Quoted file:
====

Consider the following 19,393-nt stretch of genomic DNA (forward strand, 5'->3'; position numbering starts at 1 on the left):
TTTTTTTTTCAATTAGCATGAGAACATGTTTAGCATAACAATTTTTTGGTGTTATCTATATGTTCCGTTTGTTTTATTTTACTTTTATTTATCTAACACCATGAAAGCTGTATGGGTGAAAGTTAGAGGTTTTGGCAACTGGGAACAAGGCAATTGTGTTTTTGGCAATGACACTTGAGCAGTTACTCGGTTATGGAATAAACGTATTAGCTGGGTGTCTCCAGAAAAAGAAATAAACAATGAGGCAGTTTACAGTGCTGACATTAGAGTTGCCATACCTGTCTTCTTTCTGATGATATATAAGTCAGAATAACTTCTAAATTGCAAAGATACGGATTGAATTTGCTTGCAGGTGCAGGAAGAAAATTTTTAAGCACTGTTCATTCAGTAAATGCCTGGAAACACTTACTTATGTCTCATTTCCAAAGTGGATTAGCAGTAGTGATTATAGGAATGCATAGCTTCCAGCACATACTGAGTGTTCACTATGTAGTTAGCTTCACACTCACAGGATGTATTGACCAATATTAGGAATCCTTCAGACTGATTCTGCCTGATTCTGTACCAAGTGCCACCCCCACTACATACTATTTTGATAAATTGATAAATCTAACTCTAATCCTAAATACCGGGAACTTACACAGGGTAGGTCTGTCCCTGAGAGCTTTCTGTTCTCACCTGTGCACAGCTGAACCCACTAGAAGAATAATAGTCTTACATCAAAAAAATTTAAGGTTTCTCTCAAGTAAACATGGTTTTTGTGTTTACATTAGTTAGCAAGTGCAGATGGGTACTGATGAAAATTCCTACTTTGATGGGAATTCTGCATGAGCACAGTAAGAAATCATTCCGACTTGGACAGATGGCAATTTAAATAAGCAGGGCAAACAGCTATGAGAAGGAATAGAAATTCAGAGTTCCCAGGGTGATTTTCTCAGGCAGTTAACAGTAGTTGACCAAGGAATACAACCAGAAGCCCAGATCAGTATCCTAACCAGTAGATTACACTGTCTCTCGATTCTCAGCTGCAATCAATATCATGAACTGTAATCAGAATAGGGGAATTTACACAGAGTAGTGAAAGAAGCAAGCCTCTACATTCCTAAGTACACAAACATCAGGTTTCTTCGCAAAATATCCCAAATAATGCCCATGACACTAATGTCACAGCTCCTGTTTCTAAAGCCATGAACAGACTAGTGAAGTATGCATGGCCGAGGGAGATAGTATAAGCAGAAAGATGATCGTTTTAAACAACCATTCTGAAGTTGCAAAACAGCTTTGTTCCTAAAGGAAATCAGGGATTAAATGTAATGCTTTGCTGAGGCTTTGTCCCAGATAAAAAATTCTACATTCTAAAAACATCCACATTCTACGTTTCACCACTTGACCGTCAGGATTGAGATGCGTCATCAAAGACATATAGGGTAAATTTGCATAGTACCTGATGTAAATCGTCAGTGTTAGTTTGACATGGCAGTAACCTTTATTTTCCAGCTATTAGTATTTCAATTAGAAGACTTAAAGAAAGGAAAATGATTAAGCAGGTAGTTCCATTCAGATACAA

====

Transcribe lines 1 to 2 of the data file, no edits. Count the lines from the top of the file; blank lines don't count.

Consider the following 19,393-nt stretch of genomic DNA (forward strand, 5'->3'; position numbering starts at 1 on the left):
TTTTTTTTTCAATTAGCATGAGAACATGTTTAGCATAACAATTTTTTGGTGTTATCTATATGTTCCGTTTGTTTTATTTTACTTTTATTTATCTAACACCATGAAAGCTGTATGGGTGAAAGTTAGAGGTTTTGGCAACTGGGAACAAGGCAATTGTGTTTTTGGCAATGACACTTGAGCAGTTACTCGGTTATGGAATAAACGTATTAGCTGGGTGTCTCCAGAAAAAGAAATAAACAATGAGGCAGTTTACAGTGCTGACATTAGAGTTGCCATACCTGTCTTCTTTCTGATGATATATAAGTCAGAATAACTTCTAAATTGCAAAGATACGGATTGAATTTGCTTGCAGGTGCAGGAAGAAAATTTTTAAGCACTGTTCATTCAGTAAATGCCTGGAAACACTTACTTATGTCTCATTTCCAAAGTGGATTAGCAGTAGTGATTATAGGAATGCATAGCTTCCAGCACATACTGAGTGTTCACTATGTAGTTAGCTTCACACTCACAGGATGTATTGACCAATATTAGGAATCCTTCAGACTGATTCTGCCTGATTCTGTACCAAGTGCCACCCCCACTACATACTATTTTGATAAATTGATAAATCTAACTCTAATCCTAAATACCGGGAACTTACACAGGGTAGGTCTGTCCCTGAGAGCTTTCTGTTCTCACCTGTGCACAGCTGAACCCACTAGAAGAATAATAGTCTTACATCAAAAAAATTTAAGGTTTCTCTCAAGTAAACATGGTTTTTGTGTTTACATTAGTTAGCAAGTGCAGATGGGTACTGATGAAAATTCCTACTTTGATGGGAATTCTGCATGAGCACAGTAAGAAATCATTCCGACTTGGACAGATGGCAATTTAAATAAGCAGGGCAAACAGCTATGAGAAGGAATAGAAATTCAGAGTTCCCAGGGTGATTTTCTCAGGCAGTTAACAGTAGTTGACCAAGGAATACAACCAGAAGCCCAGATCAGTATCCTAACCAGTAGATTACACTGTCTCTCGATTCTCAGCTGCAATCAATATCATGAACTGTAATCAGAATAGGGGAATTTACACAGAGTAGTGAAAGAAGCAAGCCTCTACATTCCTAAGTACACAAACATCAGGTTTCTTCGCAAAATATCCCAAATAATGCCCATGACACTAATGTCACAGCTCCTGTTTCTAAAGCCATGAACAGACTAGTGAAGTATGCATGGCCGAGGGAGATAGTATAAGCAGAAAGATGATCGTTTTAAACAACCATTCTGAAGTTGCAAAACAGCTTTGTTCCTAAAGGAAATCAGGGATTAAATGTAATGCTTTGCTGAGGCTTTGTCCCAGATAAAAAATTCTACATTCTAAAAACATCCACATTCTACGTTTCACCACTTGACCGTCAGGATTGAGATGCGTCATCAAAGACATATAGGGTAAATTTGCATAGTACCTGATGTAAATCGTCAGTGTTAGTTTGACATGGCAGTAACCTTTATTTTCCAGCTATTAGTATTTCAATTAGAAGACTTAAAGAAAGGAAAATGATTAAGCAGGTAGTTCCATTCAGATACAA